Anti-Bullying Day, from Wikipedia:
Anti-Bullying Day (a.k.a. Pink Shirt Day) is a day celebrated during the last Wednesday of the month February in Canada, which originally started as a protest against a bullying incident at a Nova Scotia high school (Central Kings Rural High School). On this day, participants wear pink to symbolize a stand against bullying.
That’s the subject of today’s wallpaper from Vancouver based illustrator and designer Tom Froese. Tom wanted to create a piece that supported Anti-Bullying Day in an interesting and beautiful way and I think this wallpaper does the perfectly. If you look up images around the day you’ll see a lot of horrible fonts and cheesy, 90’s looking slogans, which definitely isn’t the best way to get this important message across.
What’s Tom done so well is elevated the day into something beautiful and refined. In my own opinion I think he’s made the day rather cool. It’s not a bunch of parents in ill fitting t-shirts, it’s stylish men and women in crisp pink button-ups. It’s also worth noting how lovely all the textures are on this piece, they really sell it. A huge thanks to Tom for bringing Anti-Bullying Day to my attention and for creating something so perfect to celebrate it.
Be sure to check back every Wednesday for a new wallpaper!
Henrik Vibskov is a mainstay in the world of avant garde fashion. The Scandinavian designer is known for his graphic prints, outrageous knits, over-the-top runway shows, and witty way of naming his collections (aka “The Transparent Tongue” and “The Shrink Wrap Spectacular”.) A graduate of the esteemed Central St. Martins school in London, he has produced more than 20 collections, his line is carried in specialty boutiques worldwide including in his own shops in Copenhagen and New York, and he spends his downtime drumming for the electronic band Trentemøller. As if this wasn’t enough for the artistic polymath, Gestalten recently published a monograph of Vibskov’s work and Galerie des Galeries in Paris is currently celebrating him in a solo show.
It’s not often that you see something simple but innovative when it comes to the design of wallets. I immediately think of the wallets of Comme des Garçons, who’s simple, zip-up design have become timeless and iconic. But I’d add another to the category now, the wallets of Nothing Fancy.
There was a great opinion piece in the New York Times last week from Lance Hosey who wrote about the science behind why we love beautiful things. A lot of the things he wrote about I’ve heard before but he does a great job of speaking to so many interesting aspects of science influencing beauty. Certainly worth a read.
Certain patterns also have universal appeal. Natural fractals — irregular, self-similar geometry — occur virtually everywhere in nature: in coastlines and riverways, in snowflakes and leaf veins, even in our own lungs. In recent years, physicists have found that people invariably prefer a certain mathematical density of fractals — not too thick, not too sparse. The theory is that this particular pattern echoes the shapes of trees, specifically the acacia, on the African savanna, the place stored in our genetic memory from the cradle of the human race. To paraphrase one biologist, beauty is in the genes of the beholder — home is where the genome is.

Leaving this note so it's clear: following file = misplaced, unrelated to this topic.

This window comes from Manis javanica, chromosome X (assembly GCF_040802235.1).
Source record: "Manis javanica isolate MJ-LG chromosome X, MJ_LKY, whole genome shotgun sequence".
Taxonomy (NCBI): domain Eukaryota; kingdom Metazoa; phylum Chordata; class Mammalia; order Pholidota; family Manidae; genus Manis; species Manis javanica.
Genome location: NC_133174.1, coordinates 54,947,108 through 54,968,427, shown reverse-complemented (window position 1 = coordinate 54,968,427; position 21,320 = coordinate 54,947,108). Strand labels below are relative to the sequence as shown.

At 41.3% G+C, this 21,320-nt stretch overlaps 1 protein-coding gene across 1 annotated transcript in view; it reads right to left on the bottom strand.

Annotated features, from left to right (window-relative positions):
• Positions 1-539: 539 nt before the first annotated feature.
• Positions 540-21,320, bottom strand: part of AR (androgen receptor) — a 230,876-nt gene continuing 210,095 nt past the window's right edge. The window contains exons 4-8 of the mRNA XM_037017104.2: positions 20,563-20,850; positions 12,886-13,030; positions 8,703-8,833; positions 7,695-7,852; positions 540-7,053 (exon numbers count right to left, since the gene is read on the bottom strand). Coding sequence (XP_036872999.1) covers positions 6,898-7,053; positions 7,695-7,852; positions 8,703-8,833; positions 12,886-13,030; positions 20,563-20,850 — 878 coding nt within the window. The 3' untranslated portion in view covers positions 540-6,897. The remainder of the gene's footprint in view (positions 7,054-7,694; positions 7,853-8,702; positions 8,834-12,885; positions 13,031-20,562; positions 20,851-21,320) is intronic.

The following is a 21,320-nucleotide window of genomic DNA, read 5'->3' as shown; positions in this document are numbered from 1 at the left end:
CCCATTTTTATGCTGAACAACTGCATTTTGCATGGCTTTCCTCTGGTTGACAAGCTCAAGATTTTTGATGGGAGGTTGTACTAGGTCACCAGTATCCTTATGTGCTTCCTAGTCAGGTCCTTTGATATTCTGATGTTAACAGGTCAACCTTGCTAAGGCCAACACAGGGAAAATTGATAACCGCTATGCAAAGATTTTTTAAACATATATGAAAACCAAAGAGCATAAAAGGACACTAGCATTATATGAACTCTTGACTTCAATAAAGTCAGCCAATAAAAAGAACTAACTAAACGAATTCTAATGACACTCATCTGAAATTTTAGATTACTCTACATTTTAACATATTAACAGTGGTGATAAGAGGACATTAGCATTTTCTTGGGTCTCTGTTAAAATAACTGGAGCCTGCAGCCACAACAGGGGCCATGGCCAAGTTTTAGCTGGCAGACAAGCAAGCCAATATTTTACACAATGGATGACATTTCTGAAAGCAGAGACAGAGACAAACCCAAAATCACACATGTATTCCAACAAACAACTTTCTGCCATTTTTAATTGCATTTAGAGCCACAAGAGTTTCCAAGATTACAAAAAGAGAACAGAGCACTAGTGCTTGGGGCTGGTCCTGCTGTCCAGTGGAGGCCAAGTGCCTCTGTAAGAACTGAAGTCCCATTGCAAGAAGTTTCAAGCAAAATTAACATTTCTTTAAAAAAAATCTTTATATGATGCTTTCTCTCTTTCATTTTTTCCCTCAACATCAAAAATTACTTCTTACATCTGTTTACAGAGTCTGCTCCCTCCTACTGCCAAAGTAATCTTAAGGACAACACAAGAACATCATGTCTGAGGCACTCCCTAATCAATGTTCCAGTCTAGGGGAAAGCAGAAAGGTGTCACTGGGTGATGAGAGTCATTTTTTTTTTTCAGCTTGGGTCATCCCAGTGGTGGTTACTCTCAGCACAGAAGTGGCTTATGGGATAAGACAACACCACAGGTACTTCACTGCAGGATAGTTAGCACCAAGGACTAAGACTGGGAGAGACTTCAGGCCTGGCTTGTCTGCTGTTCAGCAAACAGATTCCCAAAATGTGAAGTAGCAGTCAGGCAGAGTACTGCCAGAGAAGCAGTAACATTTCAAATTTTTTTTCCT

Chicago based designer Kyle Poff is one of those rare talents who no matter what he applies his touch to it always turns to gold. We’ve been lucky enough to have him create a wallpaper for us previously, but now I wanted to speak about some of his newer work that he’s done for Compartes Chocolatiers, a local Los Angeles chocolate brand.
At the end of last year the guys at Herman Miller put together a wonderful series of videos called Why Design. Each one features a designer from the company’s creative network and they all give a fantastic insight into the minds of some very talented people. My favorite of the eight is with Irving Harper who talks about how he likes to make paper sculptures. Harper finds that paper is a really versatile medium and he says that it’s really easy to work with. “All you have to do is sit down, cut paper out, and score it, bend it, and glue it.” he says. He makes it sound like it’s pretty easy but once you see what he creates you’ll quickly realize that it takes far more then simple cutting, scoring bending and gluing to make work this good.
Last week, after several years and two talks about organizing art, Ursus Wehrli published his latest book The Art of Clean Up, wherein he attempts to organize… just about everything. Bowls of soup, a single pine branch, or even a sky full of star, it seems nothing is immune from his penchant to introduce order. His process (photographed by Geri Born and Daniel Spehr) is carried to absurd extremes, where flower arrangements are made into tidy stacks of detached petals and stems, convoluted train maps are turned into neat stacks of lines, text, and dots, and even type itself is broken down into useless stacks of lines and curves.
It’s difficult to categorize Dutch photographer Arjan Benning. A master of still life tableaus, his work breathes with a sense of movement and wonder. Though prolific in the worlds of advertising, magazines, and cultural institutions, his photos stand alone as quiet works of art.